A host of companies, including, and , have pledged to diversify their staff as part of a White House-led initiative to help the technology industry reflect the country's changing population.
Thirty-three companies on Wednesday committed to the Tech Inclusion Pledge, publicly stating their goals to recruit a diverse workforce, publish company data on diversity and invest in partnerships to continue strengthening that initiative.
"The United States is the best place in the world to start and grow a business," Megan Smith, the chief technology officer of the US, said in unveiling the pledge. "Yet, there's so much more that we can do to be able to field our whole team."
Diversity in the technology field has become an increasingly publicized issue, leading big companies such as Google and Apple to release annual reports describing the make-up of their workforces. Smith cited statistics showing that just 3 percent of US venture capital-backed startups are run by women and just 1 percent are run by African Americans.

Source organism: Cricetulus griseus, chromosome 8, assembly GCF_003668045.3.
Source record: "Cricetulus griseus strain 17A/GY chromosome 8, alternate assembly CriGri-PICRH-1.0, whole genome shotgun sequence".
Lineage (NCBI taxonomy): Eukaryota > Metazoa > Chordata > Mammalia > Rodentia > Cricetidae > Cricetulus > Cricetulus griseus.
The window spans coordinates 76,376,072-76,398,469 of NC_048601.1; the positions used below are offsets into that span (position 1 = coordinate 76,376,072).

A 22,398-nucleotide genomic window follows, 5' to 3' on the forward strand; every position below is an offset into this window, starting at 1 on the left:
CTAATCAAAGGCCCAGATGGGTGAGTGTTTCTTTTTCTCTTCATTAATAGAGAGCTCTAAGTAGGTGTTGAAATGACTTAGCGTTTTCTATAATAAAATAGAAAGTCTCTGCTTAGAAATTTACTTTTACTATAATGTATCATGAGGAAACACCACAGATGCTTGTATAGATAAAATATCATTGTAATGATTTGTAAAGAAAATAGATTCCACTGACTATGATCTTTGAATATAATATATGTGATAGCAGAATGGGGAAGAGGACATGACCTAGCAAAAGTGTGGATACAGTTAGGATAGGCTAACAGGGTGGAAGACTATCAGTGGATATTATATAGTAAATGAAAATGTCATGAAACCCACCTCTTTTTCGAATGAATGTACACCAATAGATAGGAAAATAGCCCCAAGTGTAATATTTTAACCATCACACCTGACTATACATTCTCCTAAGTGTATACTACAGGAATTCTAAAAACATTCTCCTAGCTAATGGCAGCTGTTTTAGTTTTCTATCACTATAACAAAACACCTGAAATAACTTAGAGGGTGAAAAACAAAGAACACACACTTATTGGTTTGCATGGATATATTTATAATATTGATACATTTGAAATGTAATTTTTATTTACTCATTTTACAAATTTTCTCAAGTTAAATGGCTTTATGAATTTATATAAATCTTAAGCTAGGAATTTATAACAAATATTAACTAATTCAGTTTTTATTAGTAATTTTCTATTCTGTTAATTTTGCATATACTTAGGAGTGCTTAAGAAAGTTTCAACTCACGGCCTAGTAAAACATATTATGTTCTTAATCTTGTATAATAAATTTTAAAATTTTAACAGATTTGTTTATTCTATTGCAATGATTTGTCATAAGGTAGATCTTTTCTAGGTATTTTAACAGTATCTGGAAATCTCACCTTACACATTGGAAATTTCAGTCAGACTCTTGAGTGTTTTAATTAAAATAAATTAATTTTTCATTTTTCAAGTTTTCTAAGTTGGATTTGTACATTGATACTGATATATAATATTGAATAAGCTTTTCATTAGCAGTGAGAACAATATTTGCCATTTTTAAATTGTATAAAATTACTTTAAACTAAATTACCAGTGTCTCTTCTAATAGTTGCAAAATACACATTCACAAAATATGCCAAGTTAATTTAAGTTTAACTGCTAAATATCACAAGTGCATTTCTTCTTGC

The pledge, which was announced by the White House along with two other initiatives designed to foster the growth of young companies, comes as the Obama administration hosts the seventh Global Entrepreneurship Summit at Stanford University. The three-day summit has attracted more than 300 investors and over than 700 businesspeople. People from 170 countries are participating.
President Obama announced the first GES during a speech at Cairo University following the Arab Spring in 2011. Since then, Turkey, the United Arab Emirates, Malaysia, Morocco and Kenya have hosted the event.
"The more we are helping to grow emerging markets around the world and invest in innovative economic growth solutions the more those become markets for our own goods," Ben Rhodes, a spokesman for the National Security Council, said during a media briefing Wednesday.
The conference culminates on Friday with a chat between President Obama and Facebook CEO Mark Zuckerberg.
In addition to the pledge, the White House unveiled two initiatives aimed at nurturing small businesses.
The Small Business Administration will roll out online tools that streamline typically arduous permit and licensing processes in more than 100 cities. It will also offer mentoring and business skill programs.
The White House also unveiled an expansion of the National Science Foundation's Innovation Corps, commonly referred to as I-Corps, to three new agencies, including NASA. The entrepreneur-training program helps employees use research data to develop new technology.